Southeastern Section - 66th Annual Meeting - 2017

Paper No. 25-2
Presentation Time: 1:20 PM


HELLER, Matthew J., Department of Geology and Environmental Science, James Madison University, 395 South High Street, MSC 6903, Harrisonburg, VA 22807,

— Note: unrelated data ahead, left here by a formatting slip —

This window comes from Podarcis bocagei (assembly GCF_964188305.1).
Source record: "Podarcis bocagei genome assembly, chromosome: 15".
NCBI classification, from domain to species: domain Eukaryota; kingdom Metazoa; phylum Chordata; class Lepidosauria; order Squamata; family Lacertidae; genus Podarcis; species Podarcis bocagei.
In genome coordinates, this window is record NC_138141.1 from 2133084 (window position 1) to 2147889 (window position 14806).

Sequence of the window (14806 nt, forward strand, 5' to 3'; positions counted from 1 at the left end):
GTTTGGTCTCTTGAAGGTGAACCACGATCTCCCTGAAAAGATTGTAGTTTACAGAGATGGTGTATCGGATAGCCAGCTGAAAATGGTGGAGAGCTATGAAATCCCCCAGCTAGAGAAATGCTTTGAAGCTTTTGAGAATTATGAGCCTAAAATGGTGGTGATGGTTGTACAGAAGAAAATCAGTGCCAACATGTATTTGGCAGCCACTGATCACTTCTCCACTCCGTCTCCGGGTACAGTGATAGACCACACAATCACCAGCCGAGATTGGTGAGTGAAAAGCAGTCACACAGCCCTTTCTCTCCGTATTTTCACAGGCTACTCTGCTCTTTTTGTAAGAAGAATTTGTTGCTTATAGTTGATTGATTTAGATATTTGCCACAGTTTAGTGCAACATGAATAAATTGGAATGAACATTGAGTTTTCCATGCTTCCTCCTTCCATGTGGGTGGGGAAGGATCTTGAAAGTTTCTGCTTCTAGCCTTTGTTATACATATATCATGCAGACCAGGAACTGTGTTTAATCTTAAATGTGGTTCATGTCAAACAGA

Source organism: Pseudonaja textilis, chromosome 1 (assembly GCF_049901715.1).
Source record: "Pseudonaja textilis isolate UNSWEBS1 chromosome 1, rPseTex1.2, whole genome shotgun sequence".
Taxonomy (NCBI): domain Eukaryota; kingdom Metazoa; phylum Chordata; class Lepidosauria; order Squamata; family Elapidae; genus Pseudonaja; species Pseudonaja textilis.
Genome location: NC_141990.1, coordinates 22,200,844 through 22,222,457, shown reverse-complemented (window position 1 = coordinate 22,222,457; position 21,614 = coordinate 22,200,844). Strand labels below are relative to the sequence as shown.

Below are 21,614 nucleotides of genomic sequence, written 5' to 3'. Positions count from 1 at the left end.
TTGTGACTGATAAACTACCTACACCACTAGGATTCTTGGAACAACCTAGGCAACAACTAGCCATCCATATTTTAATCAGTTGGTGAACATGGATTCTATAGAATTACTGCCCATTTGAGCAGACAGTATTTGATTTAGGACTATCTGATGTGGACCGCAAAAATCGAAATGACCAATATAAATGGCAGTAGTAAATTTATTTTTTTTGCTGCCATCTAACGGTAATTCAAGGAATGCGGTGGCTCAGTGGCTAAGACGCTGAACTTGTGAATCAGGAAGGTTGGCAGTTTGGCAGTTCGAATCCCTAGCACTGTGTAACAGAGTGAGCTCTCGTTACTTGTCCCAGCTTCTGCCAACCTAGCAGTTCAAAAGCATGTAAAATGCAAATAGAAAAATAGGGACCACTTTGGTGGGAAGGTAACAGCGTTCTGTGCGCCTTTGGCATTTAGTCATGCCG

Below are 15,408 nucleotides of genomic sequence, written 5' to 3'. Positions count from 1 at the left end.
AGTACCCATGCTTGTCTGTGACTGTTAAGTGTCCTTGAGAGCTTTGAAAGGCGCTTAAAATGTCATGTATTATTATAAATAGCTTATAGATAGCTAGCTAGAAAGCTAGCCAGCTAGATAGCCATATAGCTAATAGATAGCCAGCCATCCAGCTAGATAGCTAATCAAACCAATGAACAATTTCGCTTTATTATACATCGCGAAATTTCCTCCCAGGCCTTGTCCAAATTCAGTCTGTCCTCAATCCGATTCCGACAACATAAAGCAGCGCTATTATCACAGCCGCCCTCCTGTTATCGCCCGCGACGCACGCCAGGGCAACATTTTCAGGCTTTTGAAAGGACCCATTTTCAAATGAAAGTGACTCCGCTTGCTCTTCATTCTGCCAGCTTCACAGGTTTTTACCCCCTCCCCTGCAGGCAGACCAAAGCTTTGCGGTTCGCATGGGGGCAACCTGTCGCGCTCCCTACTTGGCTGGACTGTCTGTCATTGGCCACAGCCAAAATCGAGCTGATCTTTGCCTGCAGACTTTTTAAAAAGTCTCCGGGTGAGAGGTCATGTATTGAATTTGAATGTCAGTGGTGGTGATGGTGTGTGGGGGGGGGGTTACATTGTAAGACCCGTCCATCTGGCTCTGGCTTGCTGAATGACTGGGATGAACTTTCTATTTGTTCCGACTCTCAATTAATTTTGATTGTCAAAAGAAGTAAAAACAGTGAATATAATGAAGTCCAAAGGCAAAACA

Student presentations provide an opportunity for peer-to-peer learning, but logistics can be challenging for a large introductory geology course. During the past five years, a methodology for small group presentations has been developed for a 100-student introductory geology course at James Madison University. Early in the semester, students are provided a list of 20 current and controversial environmental- or natural resource-related topics. Students are encouraged to select a topic that is of interest to them and to join one of two four-student groups established for that topic in the online learning management system for the course. At the following class, students are provided an opportunity to meet their group. Small groups are combined if needed and empty groups are discarded. Students are given the following questions to answer about their topic: What is the issue? Why is it important? Why is it controversial? Who are the stakeholders and what do they want? What do scientists think about this issue? What do you think will happen in the future? Students are given flexibility in presentation format, but are instructed that all presentations are limited to 10 minutes, with 2 minutes for questions. Research and preparation is completed outside of class and presentations are made during five hours of class time in the middle of the semester. Students are strongly encouraged to ask questions of each other. One-third of the grade is based on answering questions about other group’s presentations, which ensures good attendance. The remaining two-thirds of the grade is assigned based on the quality of the content, presentation, and presentation materials, and whether the group answered the assigned questions and finished on time. All students in a group receive the same grade, as long as they participated in the group. Student feedback for this assignment has been very positive and it builds on many concepts learned during the semester.